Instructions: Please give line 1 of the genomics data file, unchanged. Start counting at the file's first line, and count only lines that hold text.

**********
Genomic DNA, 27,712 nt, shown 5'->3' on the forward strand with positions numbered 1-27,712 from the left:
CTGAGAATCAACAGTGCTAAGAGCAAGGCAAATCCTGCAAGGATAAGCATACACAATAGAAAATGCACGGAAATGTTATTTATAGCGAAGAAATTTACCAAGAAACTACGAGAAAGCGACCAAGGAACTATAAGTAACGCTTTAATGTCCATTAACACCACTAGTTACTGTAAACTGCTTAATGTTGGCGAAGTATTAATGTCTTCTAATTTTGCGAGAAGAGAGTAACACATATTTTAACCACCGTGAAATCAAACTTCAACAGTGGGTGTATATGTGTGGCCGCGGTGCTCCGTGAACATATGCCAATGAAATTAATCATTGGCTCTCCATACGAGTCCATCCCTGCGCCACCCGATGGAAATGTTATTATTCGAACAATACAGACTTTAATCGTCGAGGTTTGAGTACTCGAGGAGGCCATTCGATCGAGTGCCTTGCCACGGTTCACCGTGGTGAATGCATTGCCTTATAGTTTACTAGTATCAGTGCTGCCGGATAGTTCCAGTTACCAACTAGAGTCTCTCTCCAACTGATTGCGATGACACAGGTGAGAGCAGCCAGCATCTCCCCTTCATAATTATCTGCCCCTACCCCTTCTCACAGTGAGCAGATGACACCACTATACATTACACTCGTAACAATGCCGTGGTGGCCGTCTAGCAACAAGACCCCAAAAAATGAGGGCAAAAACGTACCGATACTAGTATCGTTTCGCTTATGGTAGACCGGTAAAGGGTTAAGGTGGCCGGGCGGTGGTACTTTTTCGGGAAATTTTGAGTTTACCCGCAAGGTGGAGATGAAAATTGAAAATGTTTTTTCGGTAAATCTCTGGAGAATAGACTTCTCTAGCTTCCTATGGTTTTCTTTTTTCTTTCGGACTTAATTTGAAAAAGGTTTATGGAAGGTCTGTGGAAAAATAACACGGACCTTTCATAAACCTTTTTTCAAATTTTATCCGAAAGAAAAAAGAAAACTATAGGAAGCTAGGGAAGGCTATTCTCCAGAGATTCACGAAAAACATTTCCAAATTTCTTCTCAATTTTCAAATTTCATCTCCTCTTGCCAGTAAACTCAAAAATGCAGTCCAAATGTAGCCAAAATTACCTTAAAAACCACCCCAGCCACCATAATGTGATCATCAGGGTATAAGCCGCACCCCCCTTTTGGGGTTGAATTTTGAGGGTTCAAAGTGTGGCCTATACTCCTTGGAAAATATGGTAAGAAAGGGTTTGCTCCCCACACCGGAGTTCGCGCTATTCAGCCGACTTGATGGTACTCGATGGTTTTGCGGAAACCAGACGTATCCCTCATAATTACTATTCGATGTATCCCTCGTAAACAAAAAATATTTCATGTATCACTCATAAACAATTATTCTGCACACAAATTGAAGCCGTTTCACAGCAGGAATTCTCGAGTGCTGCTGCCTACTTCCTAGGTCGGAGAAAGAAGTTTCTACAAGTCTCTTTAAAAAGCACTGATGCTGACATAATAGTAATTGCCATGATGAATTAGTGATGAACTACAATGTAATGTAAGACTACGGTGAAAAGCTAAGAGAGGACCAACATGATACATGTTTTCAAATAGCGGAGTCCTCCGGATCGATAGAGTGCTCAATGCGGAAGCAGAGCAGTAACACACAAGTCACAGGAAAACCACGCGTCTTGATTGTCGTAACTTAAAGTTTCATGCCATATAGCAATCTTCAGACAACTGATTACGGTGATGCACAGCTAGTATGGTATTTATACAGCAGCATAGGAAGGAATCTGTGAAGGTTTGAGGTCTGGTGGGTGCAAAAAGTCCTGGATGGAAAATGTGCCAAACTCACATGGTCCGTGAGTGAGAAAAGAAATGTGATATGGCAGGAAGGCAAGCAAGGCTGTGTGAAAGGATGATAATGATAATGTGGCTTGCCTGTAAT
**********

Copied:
Genomic DNA, 27,712 nt, shown 5'->3' on the forward strand with positions numbered 1-27,712 from the left: